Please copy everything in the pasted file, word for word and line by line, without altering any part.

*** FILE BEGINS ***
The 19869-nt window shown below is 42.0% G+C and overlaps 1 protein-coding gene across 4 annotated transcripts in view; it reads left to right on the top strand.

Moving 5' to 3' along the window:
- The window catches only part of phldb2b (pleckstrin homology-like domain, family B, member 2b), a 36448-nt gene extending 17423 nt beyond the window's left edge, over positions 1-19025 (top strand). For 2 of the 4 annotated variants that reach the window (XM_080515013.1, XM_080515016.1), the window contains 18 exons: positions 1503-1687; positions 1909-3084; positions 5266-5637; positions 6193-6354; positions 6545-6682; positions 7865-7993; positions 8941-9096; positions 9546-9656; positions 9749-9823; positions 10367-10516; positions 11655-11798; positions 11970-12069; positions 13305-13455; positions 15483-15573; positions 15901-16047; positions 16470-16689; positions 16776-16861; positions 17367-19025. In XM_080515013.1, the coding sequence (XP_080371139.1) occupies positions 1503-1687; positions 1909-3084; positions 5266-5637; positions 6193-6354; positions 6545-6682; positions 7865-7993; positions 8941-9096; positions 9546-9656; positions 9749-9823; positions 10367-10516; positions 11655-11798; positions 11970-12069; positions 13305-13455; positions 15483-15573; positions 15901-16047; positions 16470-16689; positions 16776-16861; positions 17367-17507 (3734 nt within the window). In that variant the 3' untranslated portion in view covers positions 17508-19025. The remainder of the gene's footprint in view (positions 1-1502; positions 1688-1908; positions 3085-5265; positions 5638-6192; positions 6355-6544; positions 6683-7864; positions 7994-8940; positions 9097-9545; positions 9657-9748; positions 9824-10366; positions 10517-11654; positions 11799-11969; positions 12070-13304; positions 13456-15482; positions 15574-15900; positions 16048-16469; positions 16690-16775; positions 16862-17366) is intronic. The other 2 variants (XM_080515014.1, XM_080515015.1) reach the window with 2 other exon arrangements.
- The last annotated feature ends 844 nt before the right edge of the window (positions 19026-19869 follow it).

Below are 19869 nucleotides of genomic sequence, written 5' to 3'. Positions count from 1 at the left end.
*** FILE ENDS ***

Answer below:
The 19869-nt window shown below is 42.0% G+C and overlaps 1 protein-coding gene across 4 annotated transcripts in view; it reads left to right on the top strand.

Moving 5' to 3' along the window:
- The window catches only part of phldb2b (pleckstrin homology-like domain, family B, member 2b), a 36448-nt gene extending 17423 nt beyond the window's left edge, over positions 1-19025 (top strand). For 2 of the 4 annotated variants that reach the window (XM_080515013.1, XM_080515016.1), the window contains 18 exons: positions 1503-1687; positions 1909-3084; positions 5266-5637; positions 6193-6354; positions 6545-6682; positions 7865-7993; positions 8941-9096; positions 9546-9656; positions 9749-9823; positions 10367-10516; positions 11655-11798; positions 11970-12069; positions 13305-13455; positions 15483-15573; positions 15901-16047; positions 16470-16689; positions 16776-16861; positions 17367-19025. In XM_080515013.1, the coding sequence (XP_080371139.1) occupies positions 1503-1687; positions 1909-3084; positions 5266-5637; positions 6193-6354; positions 6545-6682; positions 7865-7993; positions 8941-9096; positions 9546-9656; positions 9749-9823; positions 10367-10516; positions 11655-11798; positions 11970-12069; positions 13305-13455; positions 15483-15573; positions 15901-16047; positions 16470-16689; positions 16776-16861; positions 17367-17507 (3734 nt within the window). In that variant the 3' untranslated portion in view covers positions 17508-19025. The remainder of the gene's footprint in view (positions 1-1502; positions 1688-1908; positions 3085-5265; positions 5638-6192; positions 6355-6544; positions 6683-7864; positions 7994-8940; positions 9097-9545; positions 9657-9748; positions 9824-10366; positions 10517-11654; positions 11799-11969; positions 12070-13304; positions 13456-15482; positions 15574-15900; positions 16048-16469; positions 16690-16775; positions 16862-17366) is intronic. The other 2 variants (XM_080515014.1, XM_080515015.1) reach the window with 2 other exon arrangements.
- The last annotated feature ends 844 nt before the right edge of the window (positions 19026-19869 follow it).

Below are 19869 nucleotides of genomic sequence, written 5' to 3'. Positions count from 1 at the left end.